A winning smile
An attitude adjustment helps transform Thai Ariya into a Major champion
In the past 12 months, Ariya Jutanugarn has gone from missing 10 straight cuts to winning her first Major.
The secret to the Thai's turnaround? Being nicer to herself and learning how to smile on the greens.
That is how the 20-year-old became the first golfer from her country to lift a Major title after winning the Women's British Open at Woburn Golf Club yesterday morning (Singapore time).
She finished three strokes clear of South Korea's Lee Mirim and American Mo Martin with a 16-under total of 272.
At the same tournament last year, Ariya failed to qualify for the final two rounds for the 10th consecutive tournament.
It wasn't supposed to pan out this way for a player destined for stardom.
At 11, Ariya became the youngest player to qualify for an LPGA event.
When she turned pro in 2012, she was ranked No. 2 in the world amateur rankings, behind only current world No. 1 Lydia Ko.
But, a year later, Ariya suffered a shoulder injury while chasing her sister Moriya, a fellow LPGA Tour player, and trying to spray water on her before an event.
After her win yesterday, the player nicknamed "May", said: "Everything in the past was good for me because I learned from it, especially when I missed 10 cuts in a row.
"I know how to come back, I know how to be patient.
"Everybody is going to have bad times in their life and I think I have had that already."
The bad times were so brutal that the world No. 2 was scared to hit the ball. Then Ariya had an attitude adjustment and learned how to be nice to herself.
At the KPMG Women's PGA Championship in June, she said: "Right now, I am really happy; no matter what the result (of a shot), I'm just very happy with it.
"The only thing I have to do, is I have to be nice to myself, and not complain about every single shot."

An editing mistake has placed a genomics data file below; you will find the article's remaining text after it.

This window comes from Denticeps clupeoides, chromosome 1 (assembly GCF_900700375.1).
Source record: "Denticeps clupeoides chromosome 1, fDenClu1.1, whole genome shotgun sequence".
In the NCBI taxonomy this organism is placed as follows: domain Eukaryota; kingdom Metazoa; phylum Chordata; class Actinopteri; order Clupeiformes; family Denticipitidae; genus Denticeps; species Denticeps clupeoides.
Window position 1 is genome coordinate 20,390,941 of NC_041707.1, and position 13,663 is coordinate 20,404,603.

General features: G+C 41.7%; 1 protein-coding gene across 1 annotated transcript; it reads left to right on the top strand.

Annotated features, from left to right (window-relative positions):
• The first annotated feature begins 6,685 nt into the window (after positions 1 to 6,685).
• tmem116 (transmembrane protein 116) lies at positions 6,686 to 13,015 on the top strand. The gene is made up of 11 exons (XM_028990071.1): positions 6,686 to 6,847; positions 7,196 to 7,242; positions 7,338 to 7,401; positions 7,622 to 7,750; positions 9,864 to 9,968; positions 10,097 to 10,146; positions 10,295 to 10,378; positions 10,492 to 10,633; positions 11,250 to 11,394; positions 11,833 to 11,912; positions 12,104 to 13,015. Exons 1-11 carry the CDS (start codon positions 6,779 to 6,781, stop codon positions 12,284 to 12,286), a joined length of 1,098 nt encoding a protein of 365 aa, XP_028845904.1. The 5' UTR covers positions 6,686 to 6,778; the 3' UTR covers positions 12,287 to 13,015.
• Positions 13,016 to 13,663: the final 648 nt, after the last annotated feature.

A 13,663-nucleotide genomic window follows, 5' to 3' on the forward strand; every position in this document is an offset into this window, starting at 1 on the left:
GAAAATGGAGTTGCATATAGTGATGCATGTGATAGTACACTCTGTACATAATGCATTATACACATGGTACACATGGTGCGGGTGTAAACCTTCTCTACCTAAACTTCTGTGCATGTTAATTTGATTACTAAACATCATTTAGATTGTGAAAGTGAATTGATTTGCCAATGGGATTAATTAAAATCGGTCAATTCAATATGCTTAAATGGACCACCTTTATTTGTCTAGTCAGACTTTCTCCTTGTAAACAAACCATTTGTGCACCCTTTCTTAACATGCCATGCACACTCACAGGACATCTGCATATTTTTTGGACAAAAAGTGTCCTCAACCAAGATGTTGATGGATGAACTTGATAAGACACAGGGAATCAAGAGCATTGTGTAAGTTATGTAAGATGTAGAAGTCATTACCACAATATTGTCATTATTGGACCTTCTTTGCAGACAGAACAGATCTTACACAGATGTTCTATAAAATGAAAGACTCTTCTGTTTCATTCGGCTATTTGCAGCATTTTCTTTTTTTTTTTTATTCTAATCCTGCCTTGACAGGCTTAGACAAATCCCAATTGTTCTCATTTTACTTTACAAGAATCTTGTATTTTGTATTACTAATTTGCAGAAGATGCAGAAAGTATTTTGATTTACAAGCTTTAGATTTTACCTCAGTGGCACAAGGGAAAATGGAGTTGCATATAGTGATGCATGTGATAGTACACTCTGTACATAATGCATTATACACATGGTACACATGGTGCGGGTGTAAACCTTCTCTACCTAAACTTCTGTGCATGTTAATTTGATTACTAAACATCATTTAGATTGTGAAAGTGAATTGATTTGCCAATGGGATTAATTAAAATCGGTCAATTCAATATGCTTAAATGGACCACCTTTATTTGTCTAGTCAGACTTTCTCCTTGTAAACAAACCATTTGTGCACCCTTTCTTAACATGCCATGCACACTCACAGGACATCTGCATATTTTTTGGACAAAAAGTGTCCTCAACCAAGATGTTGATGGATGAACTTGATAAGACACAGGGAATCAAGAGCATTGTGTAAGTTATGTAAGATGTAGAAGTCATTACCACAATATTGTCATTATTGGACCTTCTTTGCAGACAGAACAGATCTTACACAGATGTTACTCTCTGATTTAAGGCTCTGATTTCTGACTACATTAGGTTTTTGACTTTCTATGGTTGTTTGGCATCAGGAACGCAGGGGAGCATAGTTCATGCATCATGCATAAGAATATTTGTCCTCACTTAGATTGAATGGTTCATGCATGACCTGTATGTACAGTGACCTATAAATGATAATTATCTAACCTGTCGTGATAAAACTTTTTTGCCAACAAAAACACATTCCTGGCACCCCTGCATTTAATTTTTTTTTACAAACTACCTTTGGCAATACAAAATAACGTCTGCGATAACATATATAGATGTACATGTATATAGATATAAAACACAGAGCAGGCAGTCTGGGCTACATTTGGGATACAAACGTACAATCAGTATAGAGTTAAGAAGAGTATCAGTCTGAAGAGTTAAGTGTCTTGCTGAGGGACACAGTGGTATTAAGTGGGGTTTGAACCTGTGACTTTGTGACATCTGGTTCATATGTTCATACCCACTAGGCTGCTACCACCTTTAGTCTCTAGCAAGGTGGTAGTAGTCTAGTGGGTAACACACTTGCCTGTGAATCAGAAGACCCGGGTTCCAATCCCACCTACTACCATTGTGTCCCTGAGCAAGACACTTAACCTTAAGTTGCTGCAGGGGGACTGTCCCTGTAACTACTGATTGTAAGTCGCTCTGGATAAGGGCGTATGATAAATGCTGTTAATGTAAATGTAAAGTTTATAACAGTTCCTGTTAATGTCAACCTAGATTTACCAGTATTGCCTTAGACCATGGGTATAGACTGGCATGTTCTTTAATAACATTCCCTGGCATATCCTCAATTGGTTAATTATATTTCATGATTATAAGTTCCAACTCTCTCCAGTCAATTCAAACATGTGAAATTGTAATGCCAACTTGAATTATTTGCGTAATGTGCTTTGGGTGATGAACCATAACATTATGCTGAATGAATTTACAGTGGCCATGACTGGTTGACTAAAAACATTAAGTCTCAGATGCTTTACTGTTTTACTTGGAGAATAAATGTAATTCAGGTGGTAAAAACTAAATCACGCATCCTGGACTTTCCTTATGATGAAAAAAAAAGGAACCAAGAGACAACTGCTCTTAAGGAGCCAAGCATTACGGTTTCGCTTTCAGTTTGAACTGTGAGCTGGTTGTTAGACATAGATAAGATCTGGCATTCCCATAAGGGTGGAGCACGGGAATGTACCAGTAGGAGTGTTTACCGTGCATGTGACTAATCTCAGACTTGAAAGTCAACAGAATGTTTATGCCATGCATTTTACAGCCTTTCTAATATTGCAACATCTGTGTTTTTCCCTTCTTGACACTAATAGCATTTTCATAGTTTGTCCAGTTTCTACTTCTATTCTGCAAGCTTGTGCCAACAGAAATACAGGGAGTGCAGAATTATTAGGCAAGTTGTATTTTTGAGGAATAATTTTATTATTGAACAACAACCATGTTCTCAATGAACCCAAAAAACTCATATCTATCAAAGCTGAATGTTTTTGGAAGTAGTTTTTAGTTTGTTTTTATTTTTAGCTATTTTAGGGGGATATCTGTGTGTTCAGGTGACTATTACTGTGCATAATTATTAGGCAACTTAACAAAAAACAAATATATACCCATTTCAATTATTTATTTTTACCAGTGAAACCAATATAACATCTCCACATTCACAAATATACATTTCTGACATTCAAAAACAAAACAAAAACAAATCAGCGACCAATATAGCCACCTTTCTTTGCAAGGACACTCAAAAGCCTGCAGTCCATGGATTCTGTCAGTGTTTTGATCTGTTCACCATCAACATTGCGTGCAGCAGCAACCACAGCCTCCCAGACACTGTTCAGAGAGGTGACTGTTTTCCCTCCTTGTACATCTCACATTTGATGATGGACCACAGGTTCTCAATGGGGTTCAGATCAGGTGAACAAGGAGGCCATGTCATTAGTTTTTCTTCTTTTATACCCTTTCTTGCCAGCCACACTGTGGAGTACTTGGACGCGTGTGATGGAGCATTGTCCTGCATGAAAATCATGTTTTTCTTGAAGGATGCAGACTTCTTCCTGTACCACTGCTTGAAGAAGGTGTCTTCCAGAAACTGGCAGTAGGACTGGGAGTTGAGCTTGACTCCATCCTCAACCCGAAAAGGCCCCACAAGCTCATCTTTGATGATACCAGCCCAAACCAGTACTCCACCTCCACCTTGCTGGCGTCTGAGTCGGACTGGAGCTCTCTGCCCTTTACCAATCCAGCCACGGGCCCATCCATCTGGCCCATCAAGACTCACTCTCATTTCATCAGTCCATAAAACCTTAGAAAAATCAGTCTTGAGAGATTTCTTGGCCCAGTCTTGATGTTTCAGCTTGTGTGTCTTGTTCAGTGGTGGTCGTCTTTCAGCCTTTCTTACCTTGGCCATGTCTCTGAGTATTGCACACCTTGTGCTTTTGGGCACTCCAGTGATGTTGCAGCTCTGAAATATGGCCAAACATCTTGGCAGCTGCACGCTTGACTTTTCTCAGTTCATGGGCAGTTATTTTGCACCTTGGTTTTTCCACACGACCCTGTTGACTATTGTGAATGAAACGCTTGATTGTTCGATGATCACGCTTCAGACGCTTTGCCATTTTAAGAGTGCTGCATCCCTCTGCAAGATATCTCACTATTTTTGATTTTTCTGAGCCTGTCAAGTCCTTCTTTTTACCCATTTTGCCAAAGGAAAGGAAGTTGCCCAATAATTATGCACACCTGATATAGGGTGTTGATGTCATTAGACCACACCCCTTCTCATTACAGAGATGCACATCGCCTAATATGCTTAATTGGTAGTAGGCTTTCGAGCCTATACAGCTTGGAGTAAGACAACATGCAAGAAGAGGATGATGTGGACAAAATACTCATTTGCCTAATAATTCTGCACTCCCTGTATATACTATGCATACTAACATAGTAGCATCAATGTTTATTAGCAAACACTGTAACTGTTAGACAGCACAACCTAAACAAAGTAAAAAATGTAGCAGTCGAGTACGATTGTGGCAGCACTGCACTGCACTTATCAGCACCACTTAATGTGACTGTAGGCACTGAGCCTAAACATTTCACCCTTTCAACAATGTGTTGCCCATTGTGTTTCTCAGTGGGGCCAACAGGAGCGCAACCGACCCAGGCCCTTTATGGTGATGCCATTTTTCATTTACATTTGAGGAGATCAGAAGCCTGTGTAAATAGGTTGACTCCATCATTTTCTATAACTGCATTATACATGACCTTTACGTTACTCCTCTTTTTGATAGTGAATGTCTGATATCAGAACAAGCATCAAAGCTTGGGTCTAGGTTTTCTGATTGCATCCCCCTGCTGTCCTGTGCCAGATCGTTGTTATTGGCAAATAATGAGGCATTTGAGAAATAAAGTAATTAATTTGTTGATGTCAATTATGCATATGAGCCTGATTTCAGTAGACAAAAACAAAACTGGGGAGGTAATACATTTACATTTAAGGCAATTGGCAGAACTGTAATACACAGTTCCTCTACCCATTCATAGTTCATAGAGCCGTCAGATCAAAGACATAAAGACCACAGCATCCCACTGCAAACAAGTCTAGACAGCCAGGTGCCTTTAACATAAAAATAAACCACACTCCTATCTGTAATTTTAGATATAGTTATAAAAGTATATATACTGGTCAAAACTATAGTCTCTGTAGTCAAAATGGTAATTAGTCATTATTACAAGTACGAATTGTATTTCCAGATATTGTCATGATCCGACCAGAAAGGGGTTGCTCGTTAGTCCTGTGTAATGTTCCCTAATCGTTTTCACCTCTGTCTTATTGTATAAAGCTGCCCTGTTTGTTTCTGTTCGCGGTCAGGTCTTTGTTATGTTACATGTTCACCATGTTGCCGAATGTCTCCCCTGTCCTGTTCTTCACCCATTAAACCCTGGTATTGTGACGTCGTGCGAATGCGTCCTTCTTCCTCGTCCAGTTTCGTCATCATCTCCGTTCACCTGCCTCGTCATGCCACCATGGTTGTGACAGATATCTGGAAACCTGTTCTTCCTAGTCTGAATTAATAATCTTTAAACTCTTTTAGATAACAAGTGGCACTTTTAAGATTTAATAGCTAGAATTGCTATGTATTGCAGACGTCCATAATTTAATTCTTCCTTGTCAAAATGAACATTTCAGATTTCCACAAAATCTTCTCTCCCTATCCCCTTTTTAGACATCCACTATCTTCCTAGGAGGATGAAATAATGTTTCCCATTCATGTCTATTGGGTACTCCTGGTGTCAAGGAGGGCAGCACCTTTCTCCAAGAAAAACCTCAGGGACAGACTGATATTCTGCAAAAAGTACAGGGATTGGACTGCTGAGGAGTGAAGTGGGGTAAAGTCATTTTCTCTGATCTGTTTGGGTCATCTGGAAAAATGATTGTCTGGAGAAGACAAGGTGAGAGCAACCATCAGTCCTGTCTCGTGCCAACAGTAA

The Thai had every right to complain when she finished fourth in the year's first Major - the ANA Inspiration - after leading by two shots with three holes to play.
Instead, she turned to her swing coach Gary Gilchrist and golf coaches Lynn Marriott and Pia Nilsson.
They concluded that under pressure, the world No. 2 sped up her routine, leading to more tension and tightness in her body.
Her coaching team tried several "triggers" to control her game before arriving at the solution - smiling.
"May is so cute, her big smile is obvious," Nilsson said.
"Really, though, it's not about the smile. It's about how she feels inside that's important. When we tried the smile, she said, 'That's me'."
Said Ariya: "I'm pretty sure I learned a lot from that (the ANA Inspiration) because when I feel nervous now, I know what to do.
"The last few holes here I tried to be patient and to commit to my shots."
A month after the ANA Inspiration in April, which Ko won, the Thai became the first player on the LPGA Tour to get her first three wins in consecutive events.
Said Ko: "I think it's been amazing. We all know she's a great player, so it's always good to see her doing so well. And especially with her being such a nice person, too."
Tour veteran Christina Kim added: "She's going to be unstoppable... She's only scratched the surface of what she could become."
What she became yesterday morning was the winner of one of golf's most prestigious trophies.
Describing the pre-shot routine that has helped her turn multiple missed cuts into a Major moment, Ariya said: "I really want to try to feel relaxed and I feel like what is going to make me happy is to smile."
In Woburn, it proved to be a winning smile. - Wire Services.
Ariya shows us all you can go through tough times in life, but you can come back.
— Swing coach Gary Gilchrist on his charge Ariya Jutanugarn